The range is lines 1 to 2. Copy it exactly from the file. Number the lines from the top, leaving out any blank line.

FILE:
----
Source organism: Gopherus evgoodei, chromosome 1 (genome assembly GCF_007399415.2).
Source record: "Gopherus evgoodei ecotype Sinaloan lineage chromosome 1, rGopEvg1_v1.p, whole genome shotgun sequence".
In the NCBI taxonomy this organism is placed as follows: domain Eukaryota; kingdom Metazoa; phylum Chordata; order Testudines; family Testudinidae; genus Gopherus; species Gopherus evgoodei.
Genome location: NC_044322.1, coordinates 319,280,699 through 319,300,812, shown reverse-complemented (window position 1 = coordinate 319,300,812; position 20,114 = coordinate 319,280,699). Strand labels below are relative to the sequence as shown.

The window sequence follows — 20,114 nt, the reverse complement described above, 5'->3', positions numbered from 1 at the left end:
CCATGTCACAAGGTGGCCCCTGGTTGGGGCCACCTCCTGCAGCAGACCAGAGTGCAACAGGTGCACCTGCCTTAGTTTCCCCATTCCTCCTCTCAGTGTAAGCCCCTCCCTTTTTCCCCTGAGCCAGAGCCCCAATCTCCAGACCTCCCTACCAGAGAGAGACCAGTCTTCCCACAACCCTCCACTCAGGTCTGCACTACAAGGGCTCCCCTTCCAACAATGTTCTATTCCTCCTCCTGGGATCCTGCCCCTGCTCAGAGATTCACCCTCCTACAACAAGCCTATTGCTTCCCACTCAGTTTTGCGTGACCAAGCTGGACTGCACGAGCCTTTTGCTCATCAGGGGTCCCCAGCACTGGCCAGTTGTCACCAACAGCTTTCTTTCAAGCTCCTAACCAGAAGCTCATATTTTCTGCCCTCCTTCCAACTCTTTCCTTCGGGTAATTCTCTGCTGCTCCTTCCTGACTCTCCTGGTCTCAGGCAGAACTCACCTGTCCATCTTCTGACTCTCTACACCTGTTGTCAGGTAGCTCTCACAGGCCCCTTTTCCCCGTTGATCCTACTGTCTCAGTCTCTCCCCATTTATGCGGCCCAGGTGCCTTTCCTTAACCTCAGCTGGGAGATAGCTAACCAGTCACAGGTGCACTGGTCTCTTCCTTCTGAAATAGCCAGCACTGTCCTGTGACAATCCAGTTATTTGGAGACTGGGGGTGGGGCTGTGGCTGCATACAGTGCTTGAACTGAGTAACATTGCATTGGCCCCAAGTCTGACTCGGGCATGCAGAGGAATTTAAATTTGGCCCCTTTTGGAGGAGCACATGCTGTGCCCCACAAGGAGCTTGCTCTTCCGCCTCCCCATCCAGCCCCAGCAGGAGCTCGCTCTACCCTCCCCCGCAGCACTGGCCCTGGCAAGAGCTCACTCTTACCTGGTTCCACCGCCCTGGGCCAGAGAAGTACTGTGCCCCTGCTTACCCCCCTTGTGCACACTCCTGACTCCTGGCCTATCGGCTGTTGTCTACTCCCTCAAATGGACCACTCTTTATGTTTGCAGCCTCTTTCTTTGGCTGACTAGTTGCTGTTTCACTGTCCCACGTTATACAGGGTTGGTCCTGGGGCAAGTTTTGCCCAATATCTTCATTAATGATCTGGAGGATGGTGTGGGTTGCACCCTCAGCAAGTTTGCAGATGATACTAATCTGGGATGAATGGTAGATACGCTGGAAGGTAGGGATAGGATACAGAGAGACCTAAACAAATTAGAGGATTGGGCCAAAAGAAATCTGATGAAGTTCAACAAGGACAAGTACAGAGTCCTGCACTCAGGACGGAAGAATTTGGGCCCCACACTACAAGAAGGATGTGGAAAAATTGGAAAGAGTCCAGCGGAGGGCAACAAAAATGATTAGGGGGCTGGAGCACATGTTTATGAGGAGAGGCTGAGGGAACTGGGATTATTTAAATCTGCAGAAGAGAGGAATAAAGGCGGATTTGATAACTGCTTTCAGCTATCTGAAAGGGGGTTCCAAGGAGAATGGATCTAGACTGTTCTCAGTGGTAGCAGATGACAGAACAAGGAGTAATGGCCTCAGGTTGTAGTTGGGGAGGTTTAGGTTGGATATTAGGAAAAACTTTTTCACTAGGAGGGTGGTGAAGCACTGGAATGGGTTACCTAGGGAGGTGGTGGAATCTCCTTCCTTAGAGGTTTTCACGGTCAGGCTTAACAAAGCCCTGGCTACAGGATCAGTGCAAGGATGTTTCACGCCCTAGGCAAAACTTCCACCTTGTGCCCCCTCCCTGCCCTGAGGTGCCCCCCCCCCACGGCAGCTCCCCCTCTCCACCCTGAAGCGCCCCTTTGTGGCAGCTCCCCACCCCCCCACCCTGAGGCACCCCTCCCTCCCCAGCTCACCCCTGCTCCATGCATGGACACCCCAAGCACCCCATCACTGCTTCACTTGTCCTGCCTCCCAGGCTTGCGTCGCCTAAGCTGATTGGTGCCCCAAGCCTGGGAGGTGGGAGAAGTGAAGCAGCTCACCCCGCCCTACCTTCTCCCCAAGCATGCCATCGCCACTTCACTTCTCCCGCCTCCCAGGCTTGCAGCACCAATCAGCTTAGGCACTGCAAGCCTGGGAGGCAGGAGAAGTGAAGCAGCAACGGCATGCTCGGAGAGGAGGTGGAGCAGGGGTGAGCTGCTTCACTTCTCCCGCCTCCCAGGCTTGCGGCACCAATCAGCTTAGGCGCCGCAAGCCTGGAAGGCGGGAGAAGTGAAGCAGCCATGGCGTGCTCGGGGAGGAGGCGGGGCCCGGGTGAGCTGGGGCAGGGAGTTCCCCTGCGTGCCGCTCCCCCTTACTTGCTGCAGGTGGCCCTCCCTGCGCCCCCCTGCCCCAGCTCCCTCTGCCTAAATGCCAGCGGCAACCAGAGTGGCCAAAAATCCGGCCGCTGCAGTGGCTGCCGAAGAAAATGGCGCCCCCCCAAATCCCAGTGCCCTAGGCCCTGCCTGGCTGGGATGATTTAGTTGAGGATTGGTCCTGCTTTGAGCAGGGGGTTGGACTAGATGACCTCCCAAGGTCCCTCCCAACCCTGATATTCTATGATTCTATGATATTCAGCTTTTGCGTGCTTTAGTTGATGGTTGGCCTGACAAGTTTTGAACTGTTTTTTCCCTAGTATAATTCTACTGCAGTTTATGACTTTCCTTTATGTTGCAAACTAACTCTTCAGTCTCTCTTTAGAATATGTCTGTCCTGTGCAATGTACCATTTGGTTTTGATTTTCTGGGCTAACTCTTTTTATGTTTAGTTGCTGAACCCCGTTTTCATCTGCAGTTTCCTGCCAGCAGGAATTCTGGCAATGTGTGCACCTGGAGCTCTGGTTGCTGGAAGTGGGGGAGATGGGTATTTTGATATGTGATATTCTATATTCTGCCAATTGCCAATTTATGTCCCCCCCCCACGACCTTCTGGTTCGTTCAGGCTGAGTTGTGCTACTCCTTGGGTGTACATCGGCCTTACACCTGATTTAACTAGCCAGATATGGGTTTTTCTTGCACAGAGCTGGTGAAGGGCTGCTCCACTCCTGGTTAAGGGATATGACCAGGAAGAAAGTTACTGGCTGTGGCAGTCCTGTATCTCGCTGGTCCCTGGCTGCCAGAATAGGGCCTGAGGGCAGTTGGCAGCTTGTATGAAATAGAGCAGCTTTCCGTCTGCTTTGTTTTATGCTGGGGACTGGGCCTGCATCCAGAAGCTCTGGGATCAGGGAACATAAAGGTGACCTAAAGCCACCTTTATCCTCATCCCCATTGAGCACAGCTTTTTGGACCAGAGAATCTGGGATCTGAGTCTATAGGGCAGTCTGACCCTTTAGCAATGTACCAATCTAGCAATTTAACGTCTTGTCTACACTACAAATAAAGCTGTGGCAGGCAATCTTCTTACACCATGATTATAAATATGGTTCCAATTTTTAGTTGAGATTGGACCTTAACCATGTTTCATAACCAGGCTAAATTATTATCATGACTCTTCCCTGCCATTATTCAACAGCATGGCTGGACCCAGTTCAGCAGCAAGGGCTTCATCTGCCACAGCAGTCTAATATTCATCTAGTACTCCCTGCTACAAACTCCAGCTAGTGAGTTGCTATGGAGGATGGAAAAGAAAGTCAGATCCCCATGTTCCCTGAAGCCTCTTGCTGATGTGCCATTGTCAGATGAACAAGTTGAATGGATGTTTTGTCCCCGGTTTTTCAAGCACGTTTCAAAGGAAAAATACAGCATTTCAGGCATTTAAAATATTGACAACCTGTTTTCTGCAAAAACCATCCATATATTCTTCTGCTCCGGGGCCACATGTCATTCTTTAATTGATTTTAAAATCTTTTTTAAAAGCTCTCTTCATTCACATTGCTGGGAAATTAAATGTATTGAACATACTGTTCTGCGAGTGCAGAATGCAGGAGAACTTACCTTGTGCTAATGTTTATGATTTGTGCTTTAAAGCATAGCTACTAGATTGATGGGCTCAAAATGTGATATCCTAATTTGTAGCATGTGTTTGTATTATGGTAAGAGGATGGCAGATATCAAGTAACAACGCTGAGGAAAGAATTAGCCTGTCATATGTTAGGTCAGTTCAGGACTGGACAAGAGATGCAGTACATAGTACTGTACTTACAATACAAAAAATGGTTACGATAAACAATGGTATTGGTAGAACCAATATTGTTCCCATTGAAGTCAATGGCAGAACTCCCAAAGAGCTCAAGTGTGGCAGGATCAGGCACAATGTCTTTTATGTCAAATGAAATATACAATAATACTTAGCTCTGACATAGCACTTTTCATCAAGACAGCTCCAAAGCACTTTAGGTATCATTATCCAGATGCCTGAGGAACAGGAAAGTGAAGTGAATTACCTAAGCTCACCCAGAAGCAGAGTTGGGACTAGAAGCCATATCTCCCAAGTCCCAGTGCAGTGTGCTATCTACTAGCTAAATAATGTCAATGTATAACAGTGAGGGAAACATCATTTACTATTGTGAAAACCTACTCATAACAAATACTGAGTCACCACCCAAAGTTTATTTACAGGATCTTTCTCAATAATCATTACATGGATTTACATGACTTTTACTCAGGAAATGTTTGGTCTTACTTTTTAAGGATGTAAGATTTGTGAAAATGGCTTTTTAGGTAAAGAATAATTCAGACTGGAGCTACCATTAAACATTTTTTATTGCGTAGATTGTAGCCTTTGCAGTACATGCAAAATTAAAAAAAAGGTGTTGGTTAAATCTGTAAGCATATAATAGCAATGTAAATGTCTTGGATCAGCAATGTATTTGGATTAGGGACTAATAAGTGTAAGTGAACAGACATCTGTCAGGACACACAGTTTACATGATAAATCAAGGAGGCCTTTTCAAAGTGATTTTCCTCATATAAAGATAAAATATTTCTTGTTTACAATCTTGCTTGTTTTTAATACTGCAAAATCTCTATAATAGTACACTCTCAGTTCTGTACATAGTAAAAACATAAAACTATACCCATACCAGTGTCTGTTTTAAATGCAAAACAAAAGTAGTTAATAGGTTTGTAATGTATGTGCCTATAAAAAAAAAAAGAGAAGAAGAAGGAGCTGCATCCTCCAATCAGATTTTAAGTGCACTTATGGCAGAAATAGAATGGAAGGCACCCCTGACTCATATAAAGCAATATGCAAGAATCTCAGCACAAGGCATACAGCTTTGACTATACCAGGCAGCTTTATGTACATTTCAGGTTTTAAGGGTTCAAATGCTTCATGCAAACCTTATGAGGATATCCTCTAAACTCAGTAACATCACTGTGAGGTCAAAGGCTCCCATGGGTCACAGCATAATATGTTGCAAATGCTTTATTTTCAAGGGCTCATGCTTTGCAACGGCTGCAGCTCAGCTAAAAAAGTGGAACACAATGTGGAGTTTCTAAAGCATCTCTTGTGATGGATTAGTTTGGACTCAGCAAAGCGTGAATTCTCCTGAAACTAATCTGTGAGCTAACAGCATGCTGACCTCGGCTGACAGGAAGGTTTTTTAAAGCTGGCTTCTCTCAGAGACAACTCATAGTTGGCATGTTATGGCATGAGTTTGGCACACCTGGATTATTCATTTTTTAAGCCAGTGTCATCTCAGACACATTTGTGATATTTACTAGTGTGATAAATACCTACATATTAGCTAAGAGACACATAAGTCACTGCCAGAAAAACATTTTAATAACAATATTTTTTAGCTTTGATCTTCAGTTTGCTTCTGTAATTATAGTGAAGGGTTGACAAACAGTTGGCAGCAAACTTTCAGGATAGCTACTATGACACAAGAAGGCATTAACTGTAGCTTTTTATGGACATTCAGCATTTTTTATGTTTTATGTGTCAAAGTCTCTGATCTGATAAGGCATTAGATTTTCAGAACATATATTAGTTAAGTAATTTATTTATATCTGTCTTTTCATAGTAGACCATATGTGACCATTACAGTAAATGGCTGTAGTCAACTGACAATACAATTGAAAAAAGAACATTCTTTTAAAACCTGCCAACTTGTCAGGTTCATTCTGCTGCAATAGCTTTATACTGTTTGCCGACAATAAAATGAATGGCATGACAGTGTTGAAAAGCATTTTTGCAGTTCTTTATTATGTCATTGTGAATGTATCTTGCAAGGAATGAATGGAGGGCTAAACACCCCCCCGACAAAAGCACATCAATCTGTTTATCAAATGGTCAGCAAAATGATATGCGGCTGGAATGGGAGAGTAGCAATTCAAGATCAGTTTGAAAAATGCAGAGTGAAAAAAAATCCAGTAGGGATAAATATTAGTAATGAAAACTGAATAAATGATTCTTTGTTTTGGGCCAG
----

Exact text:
Source organism: Gopherus evgoodei, chromosome 1 (genome assembly GCF_007399415.2).
Source record: "Gopherus evgoodei ecotype Sinaloan lineage chromosome 1, rGopEvg1_v1.p, whole genome shotgun sequence".